Friday, January 17, 2014

California Drought Worsens

Alice C. Linsley

My home state of California is facing the worst drought in four decades. The chart below, released by the National Drought Mitigation Center, shows extremely low soil moisture levels with the dark brown.

Gov. Jerry Brown declared a drought state of emergency on Tuesday, asking Californians to cut back on their water consumption by "at least 20%" as the state faces its driest year on record.

"We ought to be ready for a long, continued, persistent effort to restrain our water use," he said at a press conference, according to the LA Times.

The drought has contributed to the spread of the Colby Fire burning in Glendora, which was is thought to have been sparked by an illegal campfire on Wednesday. So far, 1,700 acres are charred and 1200 firefighters are working that fire. The fire has spread rapidly due to dry and windy conditions.

The fires are spread by the Santa Ana winds which come down off the mountains and bring drier conditions. Two small brush fires broke out in Pacific Palisades and Topanga.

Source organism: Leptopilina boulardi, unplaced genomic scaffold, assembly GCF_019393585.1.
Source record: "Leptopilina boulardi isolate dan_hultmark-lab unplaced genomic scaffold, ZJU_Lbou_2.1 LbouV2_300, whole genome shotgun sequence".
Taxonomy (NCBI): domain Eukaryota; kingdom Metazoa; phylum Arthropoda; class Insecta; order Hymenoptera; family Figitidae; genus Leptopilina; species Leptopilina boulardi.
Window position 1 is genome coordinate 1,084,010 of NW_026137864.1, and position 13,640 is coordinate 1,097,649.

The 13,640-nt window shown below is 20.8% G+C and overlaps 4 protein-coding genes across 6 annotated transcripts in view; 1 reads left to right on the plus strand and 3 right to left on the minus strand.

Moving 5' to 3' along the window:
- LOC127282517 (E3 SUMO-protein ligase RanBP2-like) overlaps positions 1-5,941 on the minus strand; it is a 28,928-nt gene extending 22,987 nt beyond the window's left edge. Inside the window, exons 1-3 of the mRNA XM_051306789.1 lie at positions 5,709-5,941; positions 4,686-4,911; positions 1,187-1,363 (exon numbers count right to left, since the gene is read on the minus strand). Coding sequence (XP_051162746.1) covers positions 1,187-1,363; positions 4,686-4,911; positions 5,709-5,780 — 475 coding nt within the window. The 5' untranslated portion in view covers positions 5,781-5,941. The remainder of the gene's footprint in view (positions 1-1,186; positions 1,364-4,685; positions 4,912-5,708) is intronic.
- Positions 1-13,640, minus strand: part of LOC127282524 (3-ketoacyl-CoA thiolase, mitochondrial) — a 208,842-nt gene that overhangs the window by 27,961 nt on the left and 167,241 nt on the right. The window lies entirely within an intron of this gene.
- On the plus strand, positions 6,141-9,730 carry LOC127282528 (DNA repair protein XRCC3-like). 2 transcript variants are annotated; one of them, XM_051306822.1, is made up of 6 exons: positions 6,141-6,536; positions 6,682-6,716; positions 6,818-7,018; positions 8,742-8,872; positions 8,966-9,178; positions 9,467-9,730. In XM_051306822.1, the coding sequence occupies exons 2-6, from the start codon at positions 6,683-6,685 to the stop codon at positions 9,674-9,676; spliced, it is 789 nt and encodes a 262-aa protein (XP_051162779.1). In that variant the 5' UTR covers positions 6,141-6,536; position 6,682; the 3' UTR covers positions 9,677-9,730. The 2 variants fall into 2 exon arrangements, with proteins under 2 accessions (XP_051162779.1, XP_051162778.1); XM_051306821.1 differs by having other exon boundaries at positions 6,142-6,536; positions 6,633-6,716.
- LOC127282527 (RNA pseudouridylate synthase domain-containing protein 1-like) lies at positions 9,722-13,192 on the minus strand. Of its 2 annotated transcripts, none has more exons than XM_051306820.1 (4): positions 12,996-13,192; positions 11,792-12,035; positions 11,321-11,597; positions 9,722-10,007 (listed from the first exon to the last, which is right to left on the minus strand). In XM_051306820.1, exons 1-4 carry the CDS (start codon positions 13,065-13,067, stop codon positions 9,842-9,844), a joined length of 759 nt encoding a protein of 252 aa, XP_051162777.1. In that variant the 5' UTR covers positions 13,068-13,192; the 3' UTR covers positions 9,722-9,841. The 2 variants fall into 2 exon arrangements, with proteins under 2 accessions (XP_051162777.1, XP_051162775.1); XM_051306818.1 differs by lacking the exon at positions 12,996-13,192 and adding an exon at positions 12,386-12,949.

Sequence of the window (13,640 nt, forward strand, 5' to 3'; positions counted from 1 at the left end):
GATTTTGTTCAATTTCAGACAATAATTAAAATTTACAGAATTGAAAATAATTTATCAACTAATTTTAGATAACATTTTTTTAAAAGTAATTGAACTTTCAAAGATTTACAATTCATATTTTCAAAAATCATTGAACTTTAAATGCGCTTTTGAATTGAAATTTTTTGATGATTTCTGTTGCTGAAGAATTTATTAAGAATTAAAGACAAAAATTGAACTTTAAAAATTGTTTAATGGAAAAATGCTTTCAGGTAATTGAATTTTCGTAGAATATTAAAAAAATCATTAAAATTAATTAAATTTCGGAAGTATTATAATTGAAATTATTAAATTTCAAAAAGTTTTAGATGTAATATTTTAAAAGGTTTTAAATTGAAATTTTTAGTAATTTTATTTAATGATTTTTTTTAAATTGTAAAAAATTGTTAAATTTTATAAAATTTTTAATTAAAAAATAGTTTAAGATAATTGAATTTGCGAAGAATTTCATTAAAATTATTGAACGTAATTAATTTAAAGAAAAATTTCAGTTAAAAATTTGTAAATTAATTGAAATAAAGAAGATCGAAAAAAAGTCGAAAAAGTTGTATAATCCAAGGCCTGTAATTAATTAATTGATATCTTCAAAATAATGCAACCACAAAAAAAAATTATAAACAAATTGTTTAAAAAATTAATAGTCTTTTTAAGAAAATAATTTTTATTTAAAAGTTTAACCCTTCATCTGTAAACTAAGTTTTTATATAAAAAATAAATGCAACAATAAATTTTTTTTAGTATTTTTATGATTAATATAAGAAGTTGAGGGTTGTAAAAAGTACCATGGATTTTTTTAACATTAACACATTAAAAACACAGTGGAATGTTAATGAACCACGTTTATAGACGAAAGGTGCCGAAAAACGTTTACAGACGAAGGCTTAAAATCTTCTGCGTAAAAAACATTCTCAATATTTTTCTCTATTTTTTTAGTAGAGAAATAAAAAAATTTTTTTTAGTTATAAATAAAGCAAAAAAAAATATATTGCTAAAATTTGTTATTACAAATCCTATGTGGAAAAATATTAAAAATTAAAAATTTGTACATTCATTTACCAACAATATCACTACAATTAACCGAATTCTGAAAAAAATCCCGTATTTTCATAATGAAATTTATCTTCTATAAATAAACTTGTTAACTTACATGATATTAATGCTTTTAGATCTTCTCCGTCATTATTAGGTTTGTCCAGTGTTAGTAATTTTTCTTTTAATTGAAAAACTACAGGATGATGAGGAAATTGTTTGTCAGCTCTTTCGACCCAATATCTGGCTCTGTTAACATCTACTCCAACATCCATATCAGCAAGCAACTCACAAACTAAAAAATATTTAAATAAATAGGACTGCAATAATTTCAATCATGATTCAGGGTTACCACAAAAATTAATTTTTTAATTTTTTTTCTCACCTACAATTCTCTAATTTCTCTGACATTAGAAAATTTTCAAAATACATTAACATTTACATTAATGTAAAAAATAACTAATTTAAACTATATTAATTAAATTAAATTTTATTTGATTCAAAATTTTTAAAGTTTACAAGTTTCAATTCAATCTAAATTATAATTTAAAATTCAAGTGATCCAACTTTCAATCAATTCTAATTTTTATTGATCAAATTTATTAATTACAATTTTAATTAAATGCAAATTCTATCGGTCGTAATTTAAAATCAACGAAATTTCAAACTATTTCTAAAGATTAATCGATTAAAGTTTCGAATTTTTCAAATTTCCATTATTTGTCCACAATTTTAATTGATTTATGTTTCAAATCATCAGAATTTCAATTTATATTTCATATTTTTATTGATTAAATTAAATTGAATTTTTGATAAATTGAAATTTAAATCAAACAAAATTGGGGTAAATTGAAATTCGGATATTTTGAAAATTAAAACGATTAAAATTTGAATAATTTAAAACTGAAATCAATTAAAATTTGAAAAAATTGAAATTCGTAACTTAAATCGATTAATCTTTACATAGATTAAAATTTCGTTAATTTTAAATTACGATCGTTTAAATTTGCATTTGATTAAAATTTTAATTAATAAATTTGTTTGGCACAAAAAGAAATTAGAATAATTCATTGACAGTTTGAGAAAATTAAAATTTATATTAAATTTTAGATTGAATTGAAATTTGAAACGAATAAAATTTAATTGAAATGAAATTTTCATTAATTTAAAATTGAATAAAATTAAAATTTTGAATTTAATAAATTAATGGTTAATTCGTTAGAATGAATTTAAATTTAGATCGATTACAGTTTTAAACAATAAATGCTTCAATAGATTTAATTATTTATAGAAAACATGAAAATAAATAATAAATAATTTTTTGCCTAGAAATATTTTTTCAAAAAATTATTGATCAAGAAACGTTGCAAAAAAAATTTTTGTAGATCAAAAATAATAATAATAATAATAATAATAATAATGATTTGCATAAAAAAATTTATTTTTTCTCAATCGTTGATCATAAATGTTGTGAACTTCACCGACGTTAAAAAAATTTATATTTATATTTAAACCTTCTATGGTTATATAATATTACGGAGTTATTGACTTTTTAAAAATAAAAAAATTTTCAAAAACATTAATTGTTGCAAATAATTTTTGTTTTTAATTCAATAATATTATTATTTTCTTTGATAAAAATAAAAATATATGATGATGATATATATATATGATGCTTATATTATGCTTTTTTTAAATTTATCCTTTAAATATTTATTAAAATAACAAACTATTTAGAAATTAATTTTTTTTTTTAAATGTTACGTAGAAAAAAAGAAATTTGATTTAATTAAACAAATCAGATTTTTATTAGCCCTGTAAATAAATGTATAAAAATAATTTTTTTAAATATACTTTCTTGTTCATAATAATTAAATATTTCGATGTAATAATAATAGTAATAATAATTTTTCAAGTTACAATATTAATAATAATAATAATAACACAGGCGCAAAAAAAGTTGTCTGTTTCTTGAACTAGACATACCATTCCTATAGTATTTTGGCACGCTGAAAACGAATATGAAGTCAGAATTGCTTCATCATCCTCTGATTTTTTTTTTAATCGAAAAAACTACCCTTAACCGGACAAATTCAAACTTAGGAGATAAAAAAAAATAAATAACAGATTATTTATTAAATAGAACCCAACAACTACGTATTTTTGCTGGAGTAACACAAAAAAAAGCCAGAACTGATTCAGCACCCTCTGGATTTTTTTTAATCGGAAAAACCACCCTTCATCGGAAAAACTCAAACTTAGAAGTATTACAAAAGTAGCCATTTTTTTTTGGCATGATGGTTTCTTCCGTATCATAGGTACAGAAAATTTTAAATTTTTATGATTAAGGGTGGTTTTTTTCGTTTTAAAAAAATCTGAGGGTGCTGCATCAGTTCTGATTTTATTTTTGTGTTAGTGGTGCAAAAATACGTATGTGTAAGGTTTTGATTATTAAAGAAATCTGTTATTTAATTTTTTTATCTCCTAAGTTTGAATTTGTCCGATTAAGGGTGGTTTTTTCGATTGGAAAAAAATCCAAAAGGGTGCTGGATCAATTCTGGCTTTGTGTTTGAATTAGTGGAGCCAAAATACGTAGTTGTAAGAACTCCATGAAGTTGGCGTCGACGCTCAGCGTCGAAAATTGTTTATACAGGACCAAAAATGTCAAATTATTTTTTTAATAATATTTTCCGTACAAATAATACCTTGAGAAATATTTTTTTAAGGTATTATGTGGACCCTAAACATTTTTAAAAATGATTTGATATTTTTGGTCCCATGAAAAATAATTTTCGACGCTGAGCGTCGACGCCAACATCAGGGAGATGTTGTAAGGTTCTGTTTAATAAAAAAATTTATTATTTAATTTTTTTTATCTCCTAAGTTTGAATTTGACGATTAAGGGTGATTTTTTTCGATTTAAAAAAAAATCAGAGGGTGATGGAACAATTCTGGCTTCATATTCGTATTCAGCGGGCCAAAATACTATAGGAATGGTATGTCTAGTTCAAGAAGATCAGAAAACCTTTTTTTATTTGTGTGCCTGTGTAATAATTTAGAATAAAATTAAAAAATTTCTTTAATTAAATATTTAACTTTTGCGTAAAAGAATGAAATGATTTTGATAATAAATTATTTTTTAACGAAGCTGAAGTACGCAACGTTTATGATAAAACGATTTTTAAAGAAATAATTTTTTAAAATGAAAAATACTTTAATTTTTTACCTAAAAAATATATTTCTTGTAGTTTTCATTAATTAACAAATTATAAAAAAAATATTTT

For weeks, naturalists and farmers have been lobbying the governor to take action. Reservoirs across the state have hit record lows and water rationing is now a fact of life in many communities. The Sierra Nevada Mountains have a near record low snowpack for this time of year. The lack of snow at Lake Tahoe and in the Sierras suggests that this summer will be one of the worst for fires in California.

The drought in California as seen from space. 
Note the extreme dryness in the central valley.

California and parts of western Oregon experienced their driest year on record in 2013, according to statistics from the National Weather Service (NWS).  San Francisco, Los Angeles, Sacramento, Fresno, and the Oregon cities of Medford, Salem, and Eugene have already broken their previous records for dryness in 2013.

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